It has to be noted that it is not in every case where an accused is tried jointly with another that the discharge of the one must lead to the discharge of the other as the appellant is pushing forward, as it is the law that when the evidence against one accused is different from that against the other, a different conclusion will certainly arise at which one may be discharged and the other convicted. Each case is considered on its own merits and as happened in this particular case, the appellant seemed to have been soul of the fraudulent transaction and he was well tied up by overwhelming evidence which cannot be said to be the case with the co-accused that was discharged. It followed therefore that where there were some extenuating circumstances which inured to the advantage of the co-accused, the appellant could not be so considered as his circumstances had made a distinct peculiar presentation. See Idiok v. State (2006) 12 NWLR (Pt.993) 1 at 32.”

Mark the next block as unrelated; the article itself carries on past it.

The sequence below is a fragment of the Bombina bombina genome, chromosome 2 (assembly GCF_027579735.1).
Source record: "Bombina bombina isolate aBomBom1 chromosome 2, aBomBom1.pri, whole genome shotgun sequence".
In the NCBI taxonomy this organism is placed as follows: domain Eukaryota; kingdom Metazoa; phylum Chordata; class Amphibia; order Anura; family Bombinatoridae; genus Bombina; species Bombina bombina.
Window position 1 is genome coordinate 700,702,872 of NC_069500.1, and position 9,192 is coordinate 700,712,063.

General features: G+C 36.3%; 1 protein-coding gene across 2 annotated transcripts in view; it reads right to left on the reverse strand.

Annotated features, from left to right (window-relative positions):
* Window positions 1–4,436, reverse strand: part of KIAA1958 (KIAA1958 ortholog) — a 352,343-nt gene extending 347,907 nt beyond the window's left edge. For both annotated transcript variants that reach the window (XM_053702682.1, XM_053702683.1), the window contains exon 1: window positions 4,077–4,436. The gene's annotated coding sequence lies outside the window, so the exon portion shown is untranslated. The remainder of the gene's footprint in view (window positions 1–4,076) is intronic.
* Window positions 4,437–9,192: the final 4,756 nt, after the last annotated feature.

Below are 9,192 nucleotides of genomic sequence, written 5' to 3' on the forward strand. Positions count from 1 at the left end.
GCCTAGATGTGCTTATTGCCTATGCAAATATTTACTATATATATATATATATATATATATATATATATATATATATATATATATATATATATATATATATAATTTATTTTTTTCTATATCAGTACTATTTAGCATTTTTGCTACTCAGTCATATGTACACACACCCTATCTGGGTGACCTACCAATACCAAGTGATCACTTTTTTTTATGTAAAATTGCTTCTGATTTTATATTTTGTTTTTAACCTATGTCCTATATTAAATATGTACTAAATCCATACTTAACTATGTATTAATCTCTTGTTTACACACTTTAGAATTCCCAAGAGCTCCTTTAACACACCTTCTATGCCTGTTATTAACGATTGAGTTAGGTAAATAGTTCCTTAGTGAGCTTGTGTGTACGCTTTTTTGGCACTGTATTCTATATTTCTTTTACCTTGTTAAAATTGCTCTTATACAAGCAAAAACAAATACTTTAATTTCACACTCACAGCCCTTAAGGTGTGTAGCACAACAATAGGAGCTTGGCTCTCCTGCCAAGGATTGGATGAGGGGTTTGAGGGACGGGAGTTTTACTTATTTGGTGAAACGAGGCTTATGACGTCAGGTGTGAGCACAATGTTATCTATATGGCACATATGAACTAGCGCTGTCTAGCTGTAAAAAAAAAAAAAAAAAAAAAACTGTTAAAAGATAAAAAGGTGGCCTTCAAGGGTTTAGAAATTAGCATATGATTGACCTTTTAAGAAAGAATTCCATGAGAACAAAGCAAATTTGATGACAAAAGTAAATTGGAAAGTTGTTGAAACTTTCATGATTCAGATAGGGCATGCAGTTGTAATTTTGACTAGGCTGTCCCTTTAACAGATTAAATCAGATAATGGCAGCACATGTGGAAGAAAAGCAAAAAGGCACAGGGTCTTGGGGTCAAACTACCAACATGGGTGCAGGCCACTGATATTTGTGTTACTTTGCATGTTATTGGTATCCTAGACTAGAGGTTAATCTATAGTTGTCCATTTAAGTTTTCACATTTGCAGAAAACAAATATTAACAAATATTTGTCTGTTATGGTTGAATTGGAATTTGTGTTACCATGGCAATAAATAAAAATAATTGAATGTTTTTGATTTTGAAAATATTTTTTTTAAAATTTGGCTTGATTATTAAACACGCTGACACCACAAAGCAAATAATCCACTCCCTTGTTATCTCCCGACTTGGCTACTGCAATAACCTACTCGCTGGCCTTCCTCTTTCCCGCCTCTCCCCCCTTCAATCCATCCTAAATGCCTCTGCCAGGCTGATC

This implies that upon determination of a case, the Court and indeed Supreme Court can discharge one accused person while living the other to suffer the punishment already imposed on him by the trial court. Having laid this foundation, it is now ripe for us to consider the facts of the ORJI UZOR KALU’S case and calmly appreciate the import of the Supreme Court decision and tenure of the apex court’s orders. Here is a brief of the facts of the case. Orji Uzor Kalu, Ude Jones Udeogu and Slok Nigeria Ltd were standing trial before the Federal High Court presided over by Hon. M. B. Idris, J. (as he then was, now JCA). In the course of the trial, His Lorsdship M. B. Idris was elevated or promoted to the Court of Appeal. Since, the trial had gone far, Kalu wrote to the Court of Appeal requesting that His Lorsdship M. B. Idris be allowed to continue to try the case despite his elevation. However, Ude Jones Udeogu disagreed and challenge the proceedings as it relates to him contending that His Lordship M. B. Idris can no longer try him. In other words, whereas Kalu was home and dry with his trial and does not see anything wrong with it, Jones was aggrieved and challenged his trial fiercely right up to Supreme Court. In Jones appeal with SC. 622C/2019 the Supreme Court agreed with Jones and made the following order: